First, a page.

What To Do if You File for Divorce and Then Change Your Mind

Much to our dismay, the couple once lovingly known by the public as “Bennifer,” a.k.a. Jennifer Garner and Ben Affleck, announced back in June of 2015 that they were going to get a divorce. This was just before the couple’s 10-year anniversary. They reportedly consulted with legal counsel, mediators, and business managers, and agreed that they wouldn’t file the actual divorce papers until after they mediated and resolved all of the issues surrounding custody and property division.

Now over a year since the divorce news broke, neither Jen nor Ben has actually taken the plunge and filed a divorce petition. While Ben has been fairly open about the fact that he never wanted to split from Jen, it finally sounds like the divorce is officially off the table. In their case, the couple is pretty lucky that they didn’t yet file their divorce paperwork. Although it is not difficult to have a divorce petition dismissed, they did not have to bother with the extra steps necessary in actually filing for divorce and then filing a request for a dismissal.

It is cases like Ben and Jen’s that serve to demonstrate the rationale behind California’s mandatory 6-month waiting period before a divorce can be granted in this state. This wait period is called the “cooling-off period.” It is meant to prevent a person from making a rash decision to divorce, only later to work things out and have to go through the whole process to get remarried again. Let’s face it, we are all human, and as humans we are often guilty of making decisions based off of emotions. The 6-month cooling-off period essentially protects people from their own emotions.

If you have filed for a divorce, but for whatever reason you change your mind and decide not to follow through, dismissing your divorce is not difficult. If you haven’t already served your spouse with the divorce petition, or you have served the petition but no response has been filed, you can dismiss the divorce case on your own. You can simply complete, sign and file the form CIV-110, titled “Request for Dismissal.” However, if you have already served your spouse with the petition and your spouse filed a response with the court, then your spouse will also have to sign the CIV-110 form thereby providing his or her consent to the dismissal. This signature requirement exists to ensure that both parties are interested in reconciling. If you file for a divorce and change your mind, but your spouse had already filed a response and isn’t on board with that decision, then the dissolution will proceed.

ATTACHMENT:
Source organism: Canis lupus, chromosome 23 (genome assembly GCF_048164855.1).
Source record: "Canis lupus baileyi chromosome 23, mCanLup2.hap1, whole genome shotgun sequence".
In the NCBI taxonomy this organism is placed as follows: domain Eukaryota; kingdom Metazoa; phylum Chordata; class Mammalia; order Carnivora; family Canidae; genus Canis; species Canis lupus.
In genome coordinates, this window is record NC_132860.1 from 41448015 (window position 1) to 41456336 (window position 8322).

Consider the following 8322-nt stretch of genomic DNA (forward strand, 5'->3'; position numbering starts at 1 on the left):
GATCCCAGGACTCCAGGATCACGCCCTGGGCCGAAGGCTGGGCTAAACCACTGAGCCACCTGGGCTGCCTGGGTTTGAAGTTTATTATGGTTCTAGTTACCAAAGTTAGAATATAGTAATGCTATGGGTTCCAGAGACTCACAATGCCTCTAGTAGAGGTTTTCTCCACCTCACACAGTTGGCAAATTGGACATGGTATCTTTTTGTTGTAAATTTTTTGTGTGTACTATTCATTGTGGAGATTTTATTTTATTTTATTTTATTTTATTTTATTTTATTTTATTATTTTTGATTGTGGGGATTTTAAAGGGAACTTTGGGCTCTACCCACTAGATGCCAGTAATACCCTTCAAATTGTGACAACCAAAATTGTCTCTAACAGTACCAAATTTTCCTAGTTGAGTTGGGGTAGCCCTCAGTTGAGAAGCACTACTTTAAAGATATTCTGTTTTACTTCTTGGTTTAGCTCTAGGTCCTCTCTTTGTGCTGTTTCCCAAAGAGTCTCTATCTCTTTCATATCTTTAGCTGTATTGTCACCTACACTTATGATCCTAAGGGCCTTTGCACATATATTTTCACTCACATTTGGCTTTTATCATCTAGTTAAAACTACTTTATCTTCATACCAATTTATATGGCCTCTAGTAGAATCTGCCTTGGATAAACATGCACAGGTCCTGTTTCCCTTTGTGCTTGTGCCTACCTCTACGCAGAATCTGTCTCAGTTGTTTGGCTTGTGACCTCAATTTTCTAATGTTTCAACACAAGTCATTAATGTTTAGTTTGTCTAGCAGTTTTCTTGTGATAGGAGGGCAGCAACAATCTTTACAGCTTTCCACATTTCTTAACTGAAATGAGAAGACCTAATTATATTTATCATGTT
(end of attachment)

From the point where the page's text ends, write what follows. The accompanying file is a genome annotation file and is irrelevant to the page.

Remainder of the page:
Keep in mind that if you elect to dismiss your case and later decide to divorce again, you will have to start from scratch. This includes having to pay the first filing fee again, which is currently $435 in San Diego County. As such, just as you shouldn’t make a rash decision to get a divorce, you shouldn’t make a rash decision to dismiss your divorce either. Take some time and think things through first.

If you are considering filing for divorce or seeking information regarding dismissal of a pending divorce action, it is wise to consult with a competent family law professional to understand your rights and responsibilities, and the legal effects of your decision. The attorneys at Bickford Blado & Botros have years of experience practicing exclusively in family law and take the time to work with each client to determine the right path for them.

Please contact us if you are considering a divorce from your spouse, a legal separation, or have questions regarding dismissing your divorce Petition. Nancy J. Bickford is the only Certified Family Law Specialist (CFLS) in San Diego County who is also a licensed Certified Public Accountant (CPA) with a Master of Business Administration (MBA). Don’t settle for less when determining your rights. Call 858-793-8884 in Del Mar, Carmel Valley, North County or San Diego.


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